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Osedax - Wikipedia
Osedax is a genus of deep-sea siboglinid polychaetes, commonly called boneworms, zombie worms, or bone-eating worms. Osedax is Latin for "bone-eater". The name alludes to how the worms bore into the bones of whale carcasses to reach enclosed lipids, on which they rely for sustenance. They utilize specialized root tissues for bone-boring. It is possible that multiple species of Osedax reside in the same bone. Osedax worms are also known to feed on the collagen itself by making holes in the whale's skele…
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Osedax : bone-eating worms - MBARI
Osedax. : bone-eating worms. Lacking mouths and guts, these unusual worms survive by producing a “root system” that digests the surrounding bone and releases collagen and lipids to consume. The roots produced by Osedax also house symbiotic bacteria that appear to play a crucial role in nutrition.
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Osedax - an overview | ScienceDirect Topics
The newly discovered Osedax is a worm related to the pogonophorans. It forms a sort of root system in whale skeletons on the sea bottom and utilizes the organic matter of the bones. It seems that the utilization of this resource is contingent on symbiotic bacteria (Verna et al., 2010).
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bone-eating marine worms - Encyclopedia of Life
Osedax (Bone Eating Marine Worms) is a genus of segmented worms in the family tube worms. They are sessile animals. Definition: Living in the fluid medium (water or air) but unable to maintain their position or distribution independently of the movement of the water/air mass (adapted from Lincoln et al., 1998).
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An inordinate fondness for bone-eating worms - MBARI
May 07, 2018 · Osedax docricketts – named for the ROV Doc Ricketts, which was used to collect many Osedax specimens. Osedax westernflyer – named for the Research Vessel Western Flyer, which has been critical to Osedax studies. Osedax knutei – named for Knute Brekke, Chief ROV pilot for MBARI, who expertly collected many bones and Osedax over the years.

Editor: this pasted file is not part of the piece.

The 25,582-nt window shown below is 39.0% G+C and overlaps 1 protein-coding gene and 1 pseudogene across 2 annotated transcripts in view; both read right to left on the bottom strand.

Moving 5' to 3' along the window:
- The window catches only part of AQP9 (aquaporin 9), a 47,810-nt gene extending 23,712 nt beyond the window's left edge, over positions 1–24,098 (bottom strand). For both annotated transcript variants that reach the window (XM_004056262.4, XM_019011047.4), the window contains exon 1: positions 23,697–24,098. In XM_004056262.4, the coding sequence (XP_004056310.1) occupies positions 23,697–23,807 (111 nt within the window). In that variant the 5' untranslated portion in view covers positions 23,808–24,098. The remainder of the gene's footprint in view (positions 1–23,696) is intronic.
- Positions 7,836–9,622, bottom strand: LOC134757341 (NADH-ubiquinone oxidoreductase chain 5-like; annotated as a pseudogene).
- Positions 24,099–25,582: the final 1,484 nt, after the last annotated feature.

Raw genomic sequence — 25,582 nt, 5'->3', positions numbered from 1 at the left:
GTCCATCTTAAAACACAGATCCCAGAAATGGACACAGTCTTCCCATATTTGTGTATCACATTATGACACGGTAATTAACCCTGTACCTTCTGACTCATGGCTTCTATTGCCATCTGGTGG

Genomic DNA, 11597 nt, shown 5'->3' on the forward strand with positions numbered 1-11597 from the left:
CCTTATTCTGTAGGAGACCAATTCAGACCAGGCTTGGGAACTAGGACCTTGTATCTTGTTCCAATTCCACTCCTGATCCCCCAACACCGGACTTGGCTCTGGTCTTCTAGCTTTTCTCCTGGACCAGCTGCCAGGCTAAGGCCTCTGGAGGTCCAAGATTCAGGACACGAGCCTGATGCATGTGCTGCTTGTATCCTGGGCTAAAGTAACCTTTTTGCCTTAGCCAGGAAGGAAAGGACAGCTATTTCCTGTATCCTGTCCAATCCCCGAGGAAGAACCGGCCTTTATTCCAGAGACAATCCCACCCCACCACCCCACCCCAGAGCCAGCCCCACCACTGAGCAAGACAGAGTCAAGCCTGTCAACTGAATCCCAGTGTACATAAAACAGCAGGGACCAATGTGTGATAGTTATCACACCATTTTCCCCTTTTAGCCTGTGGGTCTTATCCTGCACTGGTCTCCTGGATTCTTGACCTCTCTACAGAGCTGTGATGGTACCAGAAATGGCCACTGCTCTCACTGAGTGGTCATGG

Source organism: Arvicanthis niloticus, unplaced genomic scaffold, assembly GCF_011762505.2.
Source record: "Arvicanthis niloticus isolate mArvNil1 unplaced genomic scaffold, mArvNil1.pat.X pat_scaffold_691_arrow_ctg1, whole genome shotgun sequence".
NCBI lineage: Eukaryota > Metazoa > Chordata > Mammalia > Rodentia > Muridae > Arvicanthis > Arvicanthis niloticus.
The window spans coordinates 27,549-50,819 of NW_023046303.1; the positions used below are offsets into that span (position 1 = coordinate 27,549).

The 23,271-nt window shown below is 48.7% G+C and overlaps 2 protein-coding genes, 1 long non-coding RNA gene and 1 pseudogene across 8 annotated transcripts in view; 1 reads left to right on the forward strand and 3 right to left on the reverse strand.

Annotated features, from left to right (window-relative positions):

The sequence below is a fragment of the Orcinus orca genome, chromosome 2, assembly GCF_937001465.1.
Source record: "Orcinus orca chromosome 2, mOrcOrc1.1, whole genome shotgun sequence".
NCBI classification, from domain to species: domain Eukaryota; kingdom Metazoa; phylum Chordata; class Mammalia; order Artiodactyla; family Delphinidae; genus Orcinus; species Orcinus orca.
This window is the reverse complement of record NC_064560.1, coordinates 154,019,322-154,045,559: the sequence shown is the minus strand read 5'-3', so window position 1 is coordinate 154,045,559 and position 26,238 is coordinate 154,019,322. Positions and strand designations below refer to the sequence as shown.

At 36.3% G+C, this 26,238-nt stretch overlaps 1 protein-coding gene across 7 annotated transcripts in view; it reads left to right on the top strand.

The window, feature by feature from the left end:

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Bone-eating worm | Animals | Monterey Bay Aquarium
Meet the bone-eating worm. Scientists working at the Monterey Bay Aquarium Research Institute (MBARI) in 2004 discovered two new species of unique tube worms that feed on the bones of dead whales. The bone-eating worms are in a new genus called “Osedax,” which is Latin for “bone devourer.”.
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Zombie Worms Crave Bone | Smithsonian Ocean
Jun 26, 2013 · Zombie worms don’t crave brains: instead they seek bones. The 1 to 3 inch (2 to 7 centimeter) Osedax worms were first discovered living in the bones of a rotting gray whale on the deep sea floor, nearly 10,000 feet (3,000 meters) deep, in 2002. Since then, more Osedax species have been discovered: there are 26 according to the World Register of Marine Species.
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FMRF-amide (Cardio-excitatory Peptide) Antibody
Feb 18, 2019 · The potent respiratory system of Osedax mucofloris (Siboglinidae, Annelida)--a prerequisite for the origin of bone-eating Osedax?. PLoS ONE. 2012;7:e35975 pubmed publisher . Miyagi M, Ishikawa T, Kamoda H, Suzuki M, Murakami K, Shibayama M, et al. ISSLS prize winner: disc dynamic compression in rats produces long-lasting increases in ...
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How did the Osedax worm get its name?
Osedax is a genus of deep-sea siboglinid polychaetes, commonly called boneworms, zombie worms, or bone-eating worms. Osedax is Latin for "bone-eater". The name alludes to how the worms bore into the bones of whale carcasses to reach enclosed lipids, on which they rely for sustenance. They utilize specialized root tissues for bone-boring.
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What kind of structure does an Osedax have?
Osedax have colorful feathery plumes that act as gills and unusual root-like structures that absorb nutrients. The Osedax secrete acid (rather than rely on teeth) to bore into bone to access the nutrients. Between 50 and 100 microscopic dwarf males live inside a single female and never develop past the larval stage.
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How many species of Osedax are there in the world?
The roots produced by Osedax also house symbiotic bacteria that appear to play a crucial role in nutrition. Since 2004, scientists worldwide have discovered 32 species of Osedax occurring at depths from 10 to 4000 meters.
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What kind of carcasses did Osedax live on?
This finding shows that marine reptile carcasses, before whales, played a key role in the evolution and dispersal of Osedax and confirms that its generalist ability of colonizing different vertebrate substrates, like fishes and marine birds, besides whale bones, is an ancestral trait.
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